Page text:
What is a Pterygium?
A Pterygium is a non-cancerous growth which starts within the clear thin tissue (conjunctiva) of the eye and covers the white part (sclera) of the eye. It usually begins to grow on the sclera closest to the nose and slowly extends across towards the cornea. It can occur in one eye or both eyes.
What Causes a Pterygium?
A Pterygium is usually associated with prolonged exposure to UV light as well as dusty and windy environments. People who spend a lot of time outdoors such as builders, surfers, farmers, fisherman and people living near the equator are more likely to develop a Pterygium.
What are the Symptoms of having a Pterygium?
Usually a Pterygium has no symptoms; however you might experience the following:
- Red eye
- Irritation or foreign body sensation
- Constant watery eyes
- Burning and itchy eyes
- Reduced or blurred vision
What are the Treatment Options for Pterygium?
Pterygium doesn’t usually require any active treatment if symptoms are only mild. If the condition causes irritation or redness, the Ophthalmologist can treat it with lubricating eye drops or ointments. Anti-inflammatory steroid eye drops can also be used to reduce the swelling.
If the Pterygium causes persistent discomfort or interferes with the vision or cosmetic appearance, then surgery may be considered by the Ophthalmologist.
The procedure is often performed in a day surgery setting.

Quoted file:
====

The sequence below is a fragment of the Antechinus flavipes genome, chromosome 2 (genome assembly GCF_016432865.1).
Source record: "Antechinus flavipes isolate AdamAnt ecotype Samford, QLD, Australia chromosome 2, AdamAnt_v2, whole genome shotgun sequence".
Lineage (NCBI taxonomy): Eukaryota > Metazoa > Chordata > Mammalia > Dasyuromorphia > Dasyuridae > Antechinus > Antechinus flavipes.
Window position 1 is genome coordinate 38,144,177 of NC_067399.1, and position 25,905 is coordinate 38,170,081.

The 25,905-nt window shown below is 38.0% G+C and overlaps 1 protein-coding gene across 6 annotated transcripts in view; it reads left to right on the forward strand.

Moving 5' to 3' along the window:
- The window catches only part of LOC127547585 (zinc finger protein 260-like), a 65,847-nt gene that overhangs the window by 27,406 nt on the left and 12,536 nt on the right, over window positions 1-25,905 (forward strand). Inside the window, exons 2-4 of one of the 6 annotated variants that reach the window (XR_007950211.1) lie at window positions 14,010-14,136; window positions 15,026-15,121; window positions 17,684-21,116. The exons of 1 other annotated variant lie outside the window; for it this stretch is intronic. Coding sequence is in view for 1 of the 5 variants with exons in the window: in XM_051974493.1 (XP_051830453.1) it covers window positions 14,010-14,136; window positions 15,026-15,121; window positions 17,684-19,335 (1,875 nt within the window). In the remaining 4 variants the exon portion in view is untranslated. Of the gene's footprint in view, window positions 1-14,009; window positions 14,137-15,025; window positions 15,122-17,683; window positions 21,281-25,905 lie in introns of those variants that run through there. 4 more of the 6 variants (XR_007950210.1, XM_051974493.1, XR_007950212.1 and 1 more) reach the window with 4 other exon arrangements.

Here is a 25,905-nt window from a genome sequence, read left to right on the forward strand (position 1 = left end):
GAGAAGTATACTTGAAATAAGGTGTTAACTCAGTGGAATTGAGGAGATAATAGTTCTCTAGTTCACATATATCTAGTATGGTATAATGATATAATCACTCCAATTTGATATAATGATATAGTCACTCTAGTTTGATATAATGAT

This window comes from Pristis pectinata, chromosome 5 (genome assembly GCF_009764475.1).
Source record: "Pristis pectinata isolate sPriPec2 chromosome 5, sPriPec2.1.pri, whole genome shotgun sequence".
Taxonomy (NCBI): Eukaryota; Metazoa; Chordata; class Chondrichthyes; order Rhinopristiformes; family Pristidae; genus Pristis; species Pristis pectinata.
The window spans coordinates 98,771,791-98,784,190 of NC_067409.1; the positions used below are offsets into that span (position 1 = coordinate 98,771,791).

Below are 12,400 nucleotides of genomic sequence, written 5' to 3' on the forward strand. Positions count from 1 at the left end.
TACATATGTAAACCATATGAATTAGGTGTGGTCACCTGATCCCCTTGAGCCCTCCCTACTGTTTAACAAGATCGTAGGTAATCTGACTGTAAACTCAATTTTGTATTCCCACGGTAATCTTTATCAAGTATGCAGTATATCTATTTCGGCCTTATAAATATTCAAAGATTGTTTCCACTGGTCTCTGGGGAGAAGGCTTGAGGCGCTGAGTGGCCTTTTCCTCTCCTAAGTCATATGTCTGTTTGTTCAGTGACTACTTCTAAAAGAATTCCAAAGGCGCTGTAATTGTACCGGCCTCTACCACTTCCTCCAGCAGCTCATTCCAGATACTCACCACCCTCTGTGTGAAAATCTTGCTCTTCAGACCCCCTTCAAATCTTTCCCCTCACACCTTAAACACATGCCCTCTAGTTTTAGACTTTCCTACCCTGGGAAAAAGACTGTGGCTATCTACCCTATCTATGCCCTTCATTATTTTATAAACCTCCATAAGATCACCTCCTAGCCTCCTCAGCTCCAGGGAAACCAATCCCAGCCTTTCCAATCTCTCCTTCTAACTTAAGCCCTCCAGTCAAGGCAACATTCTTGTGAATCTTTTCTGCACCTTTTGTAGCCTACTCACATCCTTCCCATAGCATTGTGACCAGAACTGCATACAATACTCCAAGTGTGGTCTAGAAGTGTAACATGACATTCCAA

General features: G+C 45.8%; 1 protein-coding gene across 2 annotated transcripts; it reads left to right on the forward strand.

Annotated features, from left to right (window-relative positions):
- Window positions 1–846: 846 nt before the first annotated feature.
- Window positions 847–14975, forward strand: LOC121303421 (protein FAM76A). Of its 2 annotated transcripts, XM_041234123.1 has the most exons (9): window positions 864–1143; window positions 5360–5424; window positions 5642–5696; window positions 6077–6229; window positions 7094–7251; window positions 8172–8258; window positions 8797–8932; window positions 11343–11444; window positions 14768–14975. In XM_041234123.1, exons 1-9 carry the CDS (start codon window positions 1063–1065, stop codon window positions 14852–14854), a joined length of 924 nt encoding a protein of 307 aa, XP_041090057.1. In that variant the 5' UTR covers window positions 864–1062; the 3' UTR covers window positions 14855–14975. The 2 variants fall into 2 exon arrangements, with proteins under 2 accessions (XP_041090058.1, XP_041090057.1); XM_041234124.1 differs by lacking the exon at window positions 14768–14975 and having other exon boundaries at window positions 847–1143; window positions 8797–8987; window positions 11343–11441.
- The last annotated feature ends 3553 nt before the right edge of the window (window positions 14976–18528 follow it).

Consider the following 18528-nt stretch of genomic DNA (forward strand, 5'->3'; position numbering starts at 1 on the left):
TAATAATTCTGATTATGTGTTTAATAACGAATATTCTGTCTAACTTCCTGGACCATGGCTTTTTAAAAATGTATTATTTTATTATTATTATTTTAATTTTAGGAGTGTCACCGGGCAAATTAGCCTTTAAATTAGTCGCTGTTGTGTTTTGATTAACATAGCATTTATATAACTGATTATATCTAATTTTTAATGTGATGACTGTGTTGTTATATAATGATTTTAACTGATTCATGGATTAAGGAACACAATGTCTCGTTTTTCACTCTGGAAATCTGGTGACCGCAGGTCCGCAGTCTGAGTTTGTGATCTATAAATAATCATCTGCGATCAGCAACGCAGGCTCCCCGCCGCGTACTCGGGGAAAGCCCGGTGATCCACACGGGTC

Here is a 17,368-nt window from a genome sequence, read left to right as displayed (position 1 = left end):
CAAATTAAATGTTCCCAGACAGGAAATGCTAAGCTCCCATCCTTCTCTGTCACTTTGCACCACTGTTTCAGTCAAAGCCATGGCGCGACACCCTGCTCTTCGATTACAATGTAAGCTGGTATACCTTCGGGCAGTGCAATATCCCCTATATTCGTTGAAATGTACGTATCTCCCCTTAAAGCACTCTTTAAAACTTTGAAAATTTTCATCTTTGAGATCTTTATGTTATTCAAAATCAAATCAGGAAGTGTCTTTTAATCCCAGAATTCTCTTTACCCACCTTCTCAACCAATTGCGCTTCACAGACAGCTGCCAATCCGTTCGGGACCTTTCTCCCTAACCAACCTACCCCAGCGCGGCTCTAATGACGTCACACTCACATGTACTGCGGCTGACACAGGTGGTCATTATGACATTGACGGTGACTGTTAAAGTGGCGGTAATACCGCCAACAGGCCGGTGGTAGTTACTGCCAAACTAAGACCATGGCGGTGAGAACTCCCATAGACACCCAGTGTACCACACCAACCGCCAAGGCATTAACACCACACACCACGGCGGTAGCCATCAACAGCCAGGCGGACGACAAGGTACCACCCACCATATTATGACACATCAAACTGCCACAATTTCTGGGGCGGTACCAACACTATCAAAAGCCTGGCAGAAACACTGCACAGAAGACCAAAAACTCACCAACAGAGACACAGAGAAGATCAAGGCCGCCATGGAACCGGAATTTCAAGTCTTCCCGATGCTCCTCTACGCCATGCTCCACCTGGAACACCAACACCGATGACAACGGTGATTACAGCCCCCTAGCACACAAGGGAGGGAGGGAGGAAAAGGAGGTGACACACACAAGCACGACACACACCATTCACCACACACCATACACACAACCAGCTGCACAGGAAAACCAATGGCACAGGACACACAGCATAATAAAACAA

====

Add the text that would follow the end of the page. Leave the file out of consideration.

Topical anaesthetic is applied to the operated eye and a small incision is made in the conjunctiva. The Pterygium is removed and replaced with a small section of the patient’s own conjunctiva (from under the eyelid). This conjunctival membrane is then held in place with Tisseel glue or stitches. This method is called conjunctival auto graft.
After the surgery, patients usually go home with a patch over the operated eye and are given eye drops to be used as instructed by the Ophthalmologist. Their operated eye may feel slightly uncomfortable from the stitches but usually feel better a week after the surgery. It is important for the patient to attend post operative appointments and follow instructions by the doctor.
Risks and Complications of Pterygium Surgery
The main complication of Pterygium surgery is the re-occurrence after removal. Conjunctival autograph is a procedure which minimises the risk of Pterygium re-occurrence.
Other risks of Pterygium surgery include:
- Corneal scarring
- Corneal perforation
- Inducing astigmatism after surgery
How to Prevent a Pterygium from developing?
The best way to prevent or slow down the progression of Pterygium is to protect your eyes from dust, wind and UV light. Wear appropriate eye wear such as UV-protected sunglasses or goggles as well as wide-brimmed hats.